Private primary schools are now pushing for a bigger stake in next year’s Form One intake.
The private schools want the current criteria that gives the lion’s share of places in national secondary schools to pupils from public primary schools dicarded on account that it is unfair.
The proposal, if adopted, will see 60 per cent of places in national schools shared purely on merit between pupils from private and public primary schools. The remaining place places should be allocated to pupils from marginalised areas.
If the proposed formula is approved by the government, then it will mean more than 11,000 Form One places in the country’s national secondary schools will go to this year’s top candidates in Standard Eight exams from both public and private primary.
There are only 18,500 slots available in the national secondary schools which are currently shared in the ratio of three to one – that for every three public primary pupils selected, only one from private schools is picked.
Heads of private primary schools from across the country will meet in Nairobi tomorrow where they will released the new selection criteria which they hope can be used for the 889,107 pupils sitting the Kenya Certificate of Primary Education (KCPE) exams next month.
“In an effort to reward merit 60 per cent of all slots in national schools less pre-select should be given on merit and shared proportionately to all the counties irrespective of whether from public or private primary schools,” according to the formula seen by the Nation.
“In appreciating the diversity of the country and its people, and in realisation of the fact that there exist disparities in different schools across the country, there be proportionate sharing of 40 per cent of all national schools,” the document adds.
The new criteria should end the existing government’s selection guide that gives preference to pupils from public primary schools over private ones.
In the past, the schools merely picked the best candidates, most of whom came from wealthy private schools which were able to hire the best teachers and purchase teaching materials.
Kenya Private Schools Association (Kepsa) Sunday asked the government to abolish the current Form One selection criteria which it termed as “self-defeating” in the sense that while it is supposed to have many students from public schools take up places in national secondary schools, the reverse happens.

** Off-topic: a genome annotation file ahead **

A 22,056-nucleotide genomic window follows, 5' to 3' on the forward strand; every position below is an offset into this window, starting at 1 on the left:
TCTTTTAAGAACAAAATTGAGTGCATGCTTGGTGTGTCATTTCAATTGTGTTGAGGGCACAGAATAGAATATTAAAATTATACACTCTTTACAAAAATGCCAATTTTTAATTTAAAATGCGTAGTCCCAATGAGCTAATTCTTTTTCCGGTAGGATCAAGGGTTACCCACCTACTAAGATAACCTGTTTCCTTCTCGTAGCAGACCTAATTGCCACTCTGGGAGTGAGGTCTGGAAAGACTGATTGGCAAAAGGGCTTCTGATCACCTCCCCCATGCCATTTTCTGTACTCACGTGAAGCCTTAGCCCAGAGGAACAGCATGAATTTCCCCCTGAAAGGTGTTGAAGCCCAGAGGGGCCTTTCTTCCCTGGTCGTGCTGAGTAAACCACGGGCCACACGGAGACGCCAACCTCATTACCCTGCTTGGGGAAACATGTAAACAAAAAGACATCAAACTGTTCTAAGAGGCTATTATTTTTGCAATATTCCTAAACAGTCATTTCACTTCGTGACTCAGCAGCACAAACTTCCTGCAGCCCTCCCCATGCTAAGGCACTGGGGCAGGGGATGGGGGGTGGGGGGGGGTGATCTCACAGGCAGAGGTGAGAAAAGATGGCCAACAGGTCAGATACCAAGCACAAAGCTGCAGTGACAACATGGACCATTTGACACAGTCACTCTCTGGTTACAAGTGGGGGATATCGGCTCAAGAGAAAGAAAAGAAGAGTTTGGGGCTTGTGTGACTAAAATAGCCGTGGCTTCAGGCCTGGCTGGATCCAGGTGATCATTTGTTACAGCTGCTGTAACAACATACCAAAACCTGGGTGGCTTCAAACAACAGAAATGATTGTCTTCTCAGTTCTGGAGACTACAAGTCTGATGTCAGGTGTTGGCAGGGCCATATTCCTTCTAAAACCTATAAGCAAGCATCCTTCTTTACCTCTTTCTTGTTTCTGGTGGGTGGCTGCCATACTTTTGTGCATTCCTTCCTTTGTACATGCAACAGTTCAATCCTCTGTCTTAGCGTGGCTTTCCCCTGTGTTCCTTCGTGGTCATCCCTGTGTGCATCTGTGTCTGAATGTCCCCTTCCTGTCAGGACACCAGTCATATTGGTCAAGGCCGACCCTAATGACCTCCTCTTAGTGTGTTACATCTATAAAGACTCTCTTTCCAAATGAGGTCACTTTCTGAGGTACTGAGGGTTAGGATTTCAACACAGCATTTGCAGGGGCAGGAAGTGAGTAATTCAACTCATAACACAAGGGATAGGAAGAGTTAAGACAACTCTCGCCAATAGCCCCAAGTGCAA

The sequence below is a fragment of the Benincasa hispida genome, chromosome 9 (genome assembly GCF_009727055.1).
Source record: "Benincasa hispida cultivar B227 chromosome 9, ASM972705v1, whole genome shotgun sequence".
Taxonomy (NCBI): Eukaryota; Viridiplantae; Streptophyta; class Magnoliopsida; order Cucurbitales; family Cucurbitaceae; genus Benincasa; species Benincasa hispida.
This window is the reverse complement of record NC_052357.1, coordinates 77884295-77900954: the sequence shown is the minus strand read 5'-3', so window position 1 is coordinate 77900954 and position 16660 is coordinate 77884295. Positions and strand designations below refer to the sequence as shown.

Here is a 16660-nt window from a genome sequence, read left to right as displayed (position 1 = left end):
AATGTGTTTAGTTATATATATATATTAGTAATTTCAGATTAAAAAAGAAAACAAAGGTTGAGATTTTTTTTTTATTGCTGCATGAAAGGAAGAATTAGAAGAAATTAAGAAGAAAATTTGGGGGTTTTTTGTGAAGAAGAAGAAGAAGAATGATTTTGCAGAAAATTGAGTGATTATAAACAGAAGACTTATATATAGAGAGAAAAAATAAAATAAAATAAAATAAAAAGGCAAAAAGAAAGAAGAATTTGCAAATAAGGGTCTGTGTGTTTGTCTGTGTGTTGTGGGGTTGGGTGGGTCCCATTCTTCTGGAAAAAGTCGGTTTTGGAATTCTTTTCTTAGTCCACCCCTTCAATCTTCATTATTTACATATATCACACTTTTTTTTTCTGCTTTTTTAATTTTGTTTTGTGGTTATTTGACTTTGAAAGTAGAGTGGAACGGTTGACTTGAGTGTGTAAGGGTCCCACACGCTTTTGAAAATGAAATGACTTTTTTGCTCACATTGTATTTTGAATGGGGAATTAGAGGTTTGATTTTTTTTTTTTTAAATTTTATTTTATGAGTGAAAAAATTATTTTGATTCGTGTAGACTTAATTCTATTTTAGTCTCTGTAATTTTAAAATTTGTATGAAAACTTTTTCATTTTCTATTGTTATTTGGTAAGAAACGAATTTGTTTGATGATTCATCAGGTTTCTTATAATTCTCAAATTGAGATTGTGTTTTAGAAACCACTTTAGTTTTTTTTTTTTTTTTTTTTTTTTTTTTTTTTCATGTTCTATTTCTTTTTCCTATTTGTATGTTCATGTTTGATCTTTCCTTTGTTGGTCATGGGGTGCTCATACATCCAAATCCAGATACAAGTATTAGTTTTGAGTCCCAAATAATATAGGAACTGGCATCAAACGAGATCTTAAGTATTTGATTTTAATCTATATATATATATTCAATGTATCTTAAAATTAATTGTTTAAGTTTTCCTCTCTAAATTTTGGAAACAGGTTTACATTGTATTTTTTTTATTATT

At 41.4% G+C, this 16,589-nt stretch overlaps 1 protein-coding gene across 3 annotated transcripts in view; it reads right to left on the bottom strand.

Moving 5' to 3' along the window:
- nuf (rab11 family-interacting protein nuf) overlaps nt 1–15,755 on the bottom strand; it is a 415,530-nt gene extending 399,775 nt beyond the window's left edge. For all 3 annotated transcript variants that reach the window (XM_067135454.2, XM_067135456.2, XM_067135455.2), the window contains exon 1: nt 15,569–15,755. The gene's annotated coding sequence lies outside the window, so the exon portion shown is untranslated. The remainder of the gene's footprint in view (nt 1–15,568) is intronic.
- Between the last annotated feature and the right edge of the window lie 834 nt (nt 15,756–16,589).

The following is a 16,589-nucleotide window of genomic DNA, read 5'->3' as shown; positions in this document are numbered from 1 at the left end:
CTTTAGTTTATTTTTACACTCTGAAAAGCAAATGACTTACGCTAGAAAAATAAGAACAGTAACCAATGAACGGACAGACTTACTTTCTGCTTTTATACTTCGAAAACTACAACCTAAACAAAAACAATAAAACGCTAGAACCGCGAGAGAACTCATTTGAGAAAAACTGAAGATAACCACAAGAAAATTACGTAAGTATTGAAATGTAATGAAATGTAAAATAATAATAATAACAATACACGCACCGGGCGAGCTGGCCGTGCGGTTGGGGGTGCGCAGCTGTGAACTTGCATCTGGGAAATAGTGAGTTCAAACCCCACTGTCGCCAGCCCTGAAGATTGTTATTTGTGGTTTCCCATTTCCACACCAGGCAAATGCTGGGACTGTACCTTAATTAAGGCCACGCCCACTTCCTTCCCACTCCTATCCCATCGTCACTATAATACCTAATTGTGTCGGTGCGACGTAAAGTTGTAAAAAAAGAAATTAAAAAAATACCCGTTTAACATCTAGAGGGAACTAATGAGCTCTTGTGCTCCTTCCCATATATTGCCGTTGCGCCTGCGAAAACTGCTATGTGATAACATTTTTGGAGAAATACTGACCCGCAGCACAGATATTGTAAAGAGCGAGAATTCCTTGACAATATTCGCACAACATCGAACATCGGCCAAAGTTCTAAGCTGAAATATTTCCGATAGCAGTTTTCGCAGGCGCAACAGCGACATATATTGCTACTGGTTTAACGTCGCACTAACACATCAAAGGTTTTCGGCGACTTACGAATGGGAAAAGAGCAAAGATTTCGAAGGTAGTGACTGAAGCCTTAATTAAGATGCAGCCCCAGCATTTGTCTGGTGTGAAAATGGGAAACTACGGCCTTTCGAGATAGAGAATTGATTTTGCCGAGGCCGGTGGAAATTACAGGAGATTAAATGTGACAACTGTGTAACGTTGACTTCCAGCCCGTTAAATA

“Most parents from private schools are now registering their children in public school exam centres so that they can benefit from the present selection formula,” said Kepsa boss Peter Ndoro.
“That is why we are saying the current criteria is self-defeating. We are asking the government to constitute a technical committee to iron out this issue,” Mr Ndoro said on phone.
The current formula for picking students to the country’s 98 national secondary schools came into force three years ago and has been marred by court battles between the government and private schools.
There are 2.1 million pupils enrolled in about 9,000 private primary schools out of which 123,000 are writing this year’s KCPE exams.
The association said it was satisfied with the manner schools in the lower levels – Extra County, County and Sub-County – selected students for the institutions.
Currently, there are 236 Extra County schools that admit 47,200 pupils. The County schools are 1,262 and admit 174,300 pupils while 376,880 pupils are absorbed by the Sub-County schools.
The 3:1 ration formulae was introduced in 2001 and was meant to make it easier for bright students from poor families to join top public secondary schools.
It sought to end the dominance of candidates from private academies, who took up as much as 90 per cent of Form One places in national schools.
In the arrangement, admission to the best public secondary schools, such as Alliance High, depends on where the child comes from and whether he or she attended a public or private primary school.
Mr Ndoro said tomorrow’s meeting at the Kenya Institute of Curriculum Development will also discuss the registration of national exams.
Already, Deputy President William Ruto has waived the registration fee for all candidates in the national exams although Mr Ndoro expressed concerns that the directive may not be enforced in the private schools.
The Constitution provides for free and compulsory basic education as a right.